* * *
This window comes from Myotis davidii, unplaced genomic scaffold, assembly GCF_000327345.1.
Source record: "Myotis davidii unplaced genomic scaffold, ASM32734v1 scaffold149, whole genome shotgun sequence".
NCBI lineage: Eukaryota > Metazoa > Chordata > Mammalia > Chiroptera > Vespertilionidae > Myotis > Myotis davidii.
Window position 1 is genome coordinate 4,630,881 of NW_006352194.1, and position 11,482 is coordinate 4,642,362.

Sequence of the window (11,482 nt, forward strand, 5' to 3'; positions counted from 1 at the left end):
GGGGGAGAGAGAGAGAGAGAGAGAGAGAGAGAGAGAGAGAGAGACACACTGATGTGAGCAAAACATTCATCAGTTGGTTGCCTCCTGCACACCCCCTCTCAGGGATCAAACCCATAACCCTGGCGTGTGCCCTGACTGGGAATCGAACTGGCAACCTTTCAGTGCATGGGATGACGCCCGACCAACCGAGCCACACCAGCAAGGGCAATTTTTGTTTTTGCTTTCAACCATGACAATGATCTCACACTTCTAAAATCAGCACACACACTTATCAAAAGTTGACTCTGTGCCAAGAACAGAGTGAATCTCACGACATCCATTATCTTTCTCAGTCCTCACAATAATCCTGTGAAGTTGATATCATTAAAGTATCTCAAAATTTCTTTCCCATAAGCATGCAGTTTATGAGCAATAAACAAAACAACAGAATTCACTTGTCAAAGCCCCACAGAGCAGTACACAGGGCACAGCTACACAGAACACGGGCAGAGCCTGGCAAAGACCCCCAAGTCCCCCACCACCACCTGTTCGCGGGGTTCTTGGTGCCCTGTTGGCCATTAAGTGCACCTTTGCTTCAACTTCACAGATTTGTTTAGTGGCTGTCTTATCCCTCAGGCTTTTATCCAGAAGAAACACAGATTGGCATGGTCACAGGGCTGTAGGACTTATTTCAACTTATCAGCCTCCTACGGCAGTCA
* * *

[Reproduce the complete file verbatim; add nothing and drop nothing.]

This window comes from Myotis davidii, unplaced genomic scaffold, assembly GCF_000327345.1.
Source record: "Myotis davidii unplaced genomic scaffold, ASM32734v1 scaffold149, whole genome shotgun sequence".
NCBI lineage: Eukaryota > Metazoa > Chordata > Mammalia > Chiroptera > Vespertilionidae > Myotis > Myotis davidii.
Window position 1 is genome coordinate 4,630,881 of NW_006352194.1, and position 11,482 is coordinate 4,642,362.

Sequence of the window (11,482 nt, forward strand, 5' to 3'; positions counted from 1 at the left end):
GGGGGAGAGAGAGAGAGAGAGAGAGAGAGAGAGAGAGAGAGAGACACACTGATGTGAGCAAAACATTCATCAGTTGGTTGCCTCCTGCACACCCCCTCTCAGGGATCAAACCCATAACCCTGGCGTGTGCCCTGACTGGGAATCGAACTGGCAACCTTTCAGTGCATGGGATGACGCCCGACCAACCGAGCCACACCAGCAAGGGCAATTTTTGTTTTTGCTTTCAACCATGACAATGATCTCACACTTCTAAAATCAGCACACACACTTATCAAAAGTTGACTCTGTGCCAAGAACAGAGTGAATCTCACGACATCCATTATCTTTCTCAGTCCTCACAATAATCCTGTGAAGTTGATATCATTAAAGTATCTCAAAATTTCTTTCCCATAAGCATGCAGTTTATGAGCAATAAACAAAACAACAGAATTCACTTGTCAAAGCCCCACAGAGCAGTACACAGGGCACAGCTACACAGAACACGGGCAGAGCCTGGCAAAGACCCCCAAGTCCCCCACCACCACCTGTTCGCGGGGTTCTTGGTGCCCTGTTGGCCATTAAGTGCACCTTTGCTTCAACTTCACAGATTTGTTTAGTGGCTGTCTTATCCCTCAGGCTTTTATCCAGAAGAAACACAGATTGGCATGGTCACAGGGCTGTAGGACTTATTTCAACTTATCAGCCTCCTACGGCAGTCA